Joint statement on the internet shutdown in Rakhine and Chin States by digital rights organisations and other civil society organisations

Image by Tim Lang on Flickr, used under Creative Commons license: https://www.flickr.com/photos/tlang/2704595314/. Image by Tim Lang on Flickr, used under Creative Commons license: https://www.flickr.com/photos/tlang/2704595314/.

 

Publication date: 
juin 2019
Author: 
Various
Publisher: 
Various

1. All governments have the duty to protect the right to freedom of expression and information, all the more so if they are democratically elected. However, the decision to shut down internet access in nine townships in Rakhine and Chin States without any prior notice or limitation clearly infringes these human rights and is a matter of great concern to our organizations as it should be to all of the millions of internet users in Myanmar. The UN Human Rights Council has repeatedly adopted resolutions, most recently in 2018, identifying uninterrupted internet access as a fundamental enabler for the enjoyment of human rights.

2. On 20 June the Ministry of Transport and Communications (MoTC) issued a directive toward all mobile phone operators - MPT, Mytel, Telenor and Ooredoo - i to temporarily suspend mobile internet service in the conflict ridden townships of Rakhine and Chin States, effective at 10:00 PM (local time) on 21st June. According to a local media report, mobile internet service has been suspended in 8 townships from Rakhine State (Ponnagyun, Rathedaung, Mrauk-U, Kyauktaw, Minbya, Myebon, Maungdaw, and Buthidaung) and Paletwa Township, Chin State although voice and SMS services are still available. More than one million residents [1] of the affected areas have lost access to the internet as a result.

3. According to a media interview given by MoTC’s Permanent Secretary U Soe Thein, the directive was issued on the basis of the Article 77 of the 2013 Telecommunication Law, with the approval of the Union Government and he explained that the ban was intended “to maintain the stability and law and order in these areas”. [2] He also said that the directive does not specify when the internet will be resumed in those affected areas. This is the first instance of application of Article 77 of 2013 Myanmar Telecommunication Law, and its use is a mater of great concern to us all.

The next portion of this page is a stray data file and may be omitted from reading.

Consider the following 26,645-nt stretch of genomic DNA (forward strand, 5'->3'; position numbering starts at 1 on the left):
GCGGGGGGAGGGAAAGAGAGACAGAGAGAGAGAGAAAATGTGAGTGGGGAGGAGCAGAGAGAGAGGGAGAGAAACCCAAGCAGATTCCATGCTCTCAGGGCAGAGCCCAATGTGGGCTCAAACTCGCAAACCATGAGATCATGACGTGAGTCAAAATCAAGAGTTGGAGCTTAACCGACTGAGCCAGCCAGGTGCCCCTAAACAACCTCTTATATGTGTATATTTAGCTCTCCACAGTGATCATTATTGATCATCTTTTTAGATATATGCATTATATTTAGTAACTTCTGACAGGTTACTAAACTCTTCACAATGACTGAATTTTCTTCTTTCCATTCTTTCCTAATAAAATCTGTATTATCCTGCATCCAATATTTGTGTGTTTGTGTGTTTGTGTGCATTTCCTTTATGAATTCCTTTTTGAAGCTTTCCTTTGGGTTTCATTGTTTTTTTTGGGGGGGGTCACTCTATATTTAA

4. The Government has not yet made any public official announcement regarding the internet shutdown. Out of four mobile operators, so far, only Telenor informed the affected users of the internet shutdown via SMS and issued a public announcement regarding the matter.

5. Access by media and humanitarian organisations to the affected areas are restricted. The current internet shutdown will further reduce availability of information about the armed conflicts and its impacts on civilians. This increases our concerns for their safety as the ability of the government to protect them will be reduced. Removal of internet access, including to Facebook, reduces the ability of emergency services to communicate and locate people, and undermines the abilities of the authorities to disseminate important information to move people to safety. Furthermore less information will be available to those seeking to defend their human rights including elected members of parliaments, human rights defenders and the media.